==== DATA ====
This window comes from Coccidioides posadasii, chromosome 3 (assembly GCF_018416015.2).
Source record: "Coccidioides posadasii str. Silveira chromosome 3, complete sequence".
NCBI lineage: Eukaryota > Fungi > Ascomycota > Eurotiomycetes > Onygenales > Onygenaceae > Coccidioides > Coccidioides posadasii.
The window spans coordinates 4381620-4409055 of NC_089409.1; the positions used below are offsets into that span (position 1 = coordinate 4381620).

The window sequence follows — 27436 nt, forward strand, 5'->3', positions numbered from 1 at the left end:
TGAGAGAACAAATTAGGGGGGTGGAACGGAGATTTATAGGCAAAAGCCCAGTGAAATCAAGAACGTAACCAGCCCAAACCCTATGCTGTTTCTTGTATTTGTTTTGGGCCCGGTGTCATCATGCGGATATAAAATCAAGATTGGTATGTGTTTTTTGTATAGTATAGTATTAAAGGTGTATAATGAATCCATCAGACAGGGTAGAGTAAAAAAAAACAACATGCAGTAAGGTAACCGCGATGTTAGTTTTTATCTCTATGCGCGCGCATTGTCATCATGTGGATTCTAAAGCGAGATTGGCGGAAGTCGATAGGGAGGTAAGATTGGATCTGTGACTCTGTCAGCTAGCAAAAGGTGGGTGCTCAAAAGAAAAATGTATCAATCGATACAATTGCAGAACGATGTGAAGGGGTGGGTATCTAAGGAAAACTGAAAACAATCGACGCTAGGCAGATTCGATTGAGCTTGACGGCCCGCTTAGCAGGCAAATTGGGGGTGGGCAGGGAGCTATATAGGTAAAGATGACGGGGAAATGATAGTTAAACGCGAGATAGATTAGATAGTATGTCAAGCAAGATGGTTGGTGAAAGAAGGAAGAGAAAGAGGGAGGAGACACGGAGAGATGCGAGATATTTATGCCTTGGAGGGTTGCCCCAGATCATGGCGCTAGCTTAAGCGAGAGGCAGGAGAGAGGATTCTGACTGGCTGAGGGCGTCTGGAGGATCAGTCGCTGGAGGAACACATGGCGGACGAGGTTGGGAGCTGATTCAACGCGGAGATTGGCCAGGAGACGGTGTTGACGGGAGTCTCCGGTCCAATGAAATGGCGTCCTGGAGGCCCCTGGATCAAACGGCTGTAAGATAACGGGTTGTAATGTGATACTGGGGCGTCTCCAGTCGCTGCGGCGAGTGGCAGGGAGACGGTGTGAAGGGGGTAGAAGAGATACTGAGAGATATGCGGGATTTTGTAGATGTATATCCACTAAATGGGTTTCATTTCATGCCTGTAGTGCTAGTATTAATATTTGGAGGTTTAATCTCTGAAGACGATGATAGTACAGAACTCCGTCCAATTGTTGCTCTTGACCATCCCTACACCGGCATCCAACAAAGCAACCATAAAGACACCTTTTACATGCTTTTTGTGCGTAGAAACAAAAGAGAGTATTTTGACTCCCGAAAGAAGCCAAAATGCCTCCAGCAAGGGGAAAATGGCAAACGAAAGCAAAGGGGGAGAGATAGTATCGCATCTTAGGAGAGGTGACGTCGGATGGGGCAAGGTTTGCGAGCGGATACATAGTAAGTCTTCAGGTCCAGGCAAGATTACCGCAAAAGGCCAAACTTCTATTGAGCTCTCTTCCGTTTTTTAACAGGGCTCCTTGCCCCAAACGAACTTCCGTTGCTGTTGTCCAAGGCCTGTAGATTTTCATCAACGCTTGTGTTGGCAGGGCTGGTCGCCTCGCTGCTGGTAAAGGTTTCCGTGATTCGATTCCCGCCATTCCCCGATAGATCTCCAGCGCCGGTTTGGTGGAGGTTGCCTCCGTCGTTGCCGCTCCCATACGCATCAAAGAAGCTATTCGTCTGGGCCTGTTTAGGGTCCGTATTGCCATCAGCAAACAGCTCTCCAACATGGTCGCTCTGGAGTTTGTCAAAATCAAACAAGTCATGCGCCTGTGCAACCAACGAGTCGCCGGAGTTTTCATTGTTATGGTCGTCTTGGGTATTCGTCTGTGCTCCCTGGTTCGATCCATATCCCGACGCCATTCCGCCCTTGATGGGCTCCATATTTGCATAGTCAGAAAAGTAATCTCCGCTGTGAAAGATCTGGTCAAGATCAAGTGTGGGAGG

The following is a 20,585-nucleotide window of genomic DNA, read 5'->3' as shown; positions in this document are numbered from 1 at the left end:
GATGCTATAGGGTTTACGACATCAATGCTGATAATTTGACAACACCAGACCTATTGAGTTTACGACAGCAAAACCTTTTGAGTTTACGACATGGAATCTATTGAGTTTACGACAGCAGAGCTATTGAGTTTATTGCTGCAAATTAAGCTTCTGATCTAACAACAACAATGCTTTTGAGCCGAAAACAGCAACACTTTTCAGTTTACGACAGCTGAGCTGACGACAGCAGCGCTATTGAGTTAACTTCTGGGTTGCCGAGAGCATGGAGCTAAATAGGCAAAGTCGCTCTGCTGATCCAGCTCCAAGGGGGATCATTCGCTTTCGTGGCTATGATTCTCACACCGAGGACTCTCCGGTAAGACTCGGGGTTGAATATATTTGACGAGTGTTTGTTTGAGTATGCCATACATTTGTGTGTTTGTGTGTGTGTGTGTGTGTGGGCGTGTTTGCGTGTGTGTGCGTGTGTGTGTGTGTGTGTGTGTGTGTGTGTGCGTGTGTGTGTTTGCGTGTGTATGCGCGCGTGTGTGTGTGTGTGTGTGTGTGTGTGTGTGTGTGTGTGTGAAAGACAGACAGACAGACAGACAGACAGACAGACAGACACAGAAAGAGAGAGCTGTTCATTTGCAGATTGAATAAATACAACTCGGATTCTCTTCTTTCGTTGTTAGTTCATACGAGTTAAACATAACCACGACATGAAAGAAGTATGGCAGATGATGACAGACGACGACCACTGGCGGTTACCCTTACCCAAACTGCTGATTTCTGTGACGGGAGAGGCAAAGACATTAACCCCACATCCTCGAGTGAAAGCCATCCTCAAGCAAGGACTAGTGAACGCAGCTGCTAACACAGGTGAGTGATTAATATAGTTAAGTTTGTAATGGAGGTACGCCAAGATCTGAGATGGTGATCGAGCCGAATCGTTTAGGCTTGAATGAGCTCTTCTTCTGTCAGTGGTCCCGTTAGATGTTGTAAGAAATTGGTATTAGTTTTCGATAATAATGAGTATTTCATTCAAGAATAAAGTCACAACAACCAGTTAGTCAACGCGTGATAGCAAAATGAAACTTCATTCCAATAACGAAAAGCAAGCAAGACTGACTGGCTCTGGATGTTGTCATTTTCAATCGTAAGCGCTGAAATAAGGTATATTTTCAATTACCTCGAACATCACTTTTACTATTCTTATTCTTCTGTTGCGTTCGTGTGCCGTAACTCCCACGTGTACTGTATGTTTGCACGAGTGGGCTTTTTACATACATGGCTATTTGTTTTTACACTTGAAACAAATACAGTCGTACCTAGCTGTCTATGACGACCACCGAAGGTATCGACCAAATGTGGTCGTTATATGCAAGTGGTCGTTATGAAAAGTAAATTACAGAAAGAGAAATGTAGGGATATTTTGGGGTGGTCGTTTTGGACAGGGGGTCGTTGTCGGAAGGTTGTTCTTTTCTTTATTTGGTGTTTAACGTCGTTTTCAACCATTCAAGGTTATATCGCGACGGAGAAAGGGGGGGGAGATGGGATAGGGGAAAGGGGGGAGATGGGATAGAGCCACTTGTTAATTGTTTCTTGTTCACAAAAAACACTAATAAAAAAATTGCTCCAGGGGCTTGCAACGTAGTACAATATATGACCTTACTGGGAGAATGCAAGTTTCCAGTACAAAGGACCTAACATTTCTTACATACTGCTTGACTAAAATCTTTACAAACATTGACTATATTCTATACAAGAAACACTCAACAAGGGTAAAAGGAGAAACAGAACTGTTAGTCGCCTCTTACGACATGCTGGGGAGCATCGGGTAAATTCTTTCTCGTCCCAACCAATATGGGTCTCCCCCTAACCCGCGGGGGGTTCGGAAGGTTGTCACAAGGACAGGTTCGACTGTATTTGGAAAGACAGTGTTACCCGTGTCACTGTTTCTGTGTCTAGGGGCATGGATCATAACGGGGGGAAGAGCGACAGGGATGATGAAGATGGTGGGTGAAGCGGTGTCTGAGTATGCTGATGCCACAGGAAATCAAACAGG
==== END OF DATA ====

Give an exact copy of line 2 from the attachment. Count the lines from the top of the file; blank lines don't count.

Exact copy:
Source record: "Coccidioides posadasii str. Silveira chromosome 3, complete sequence".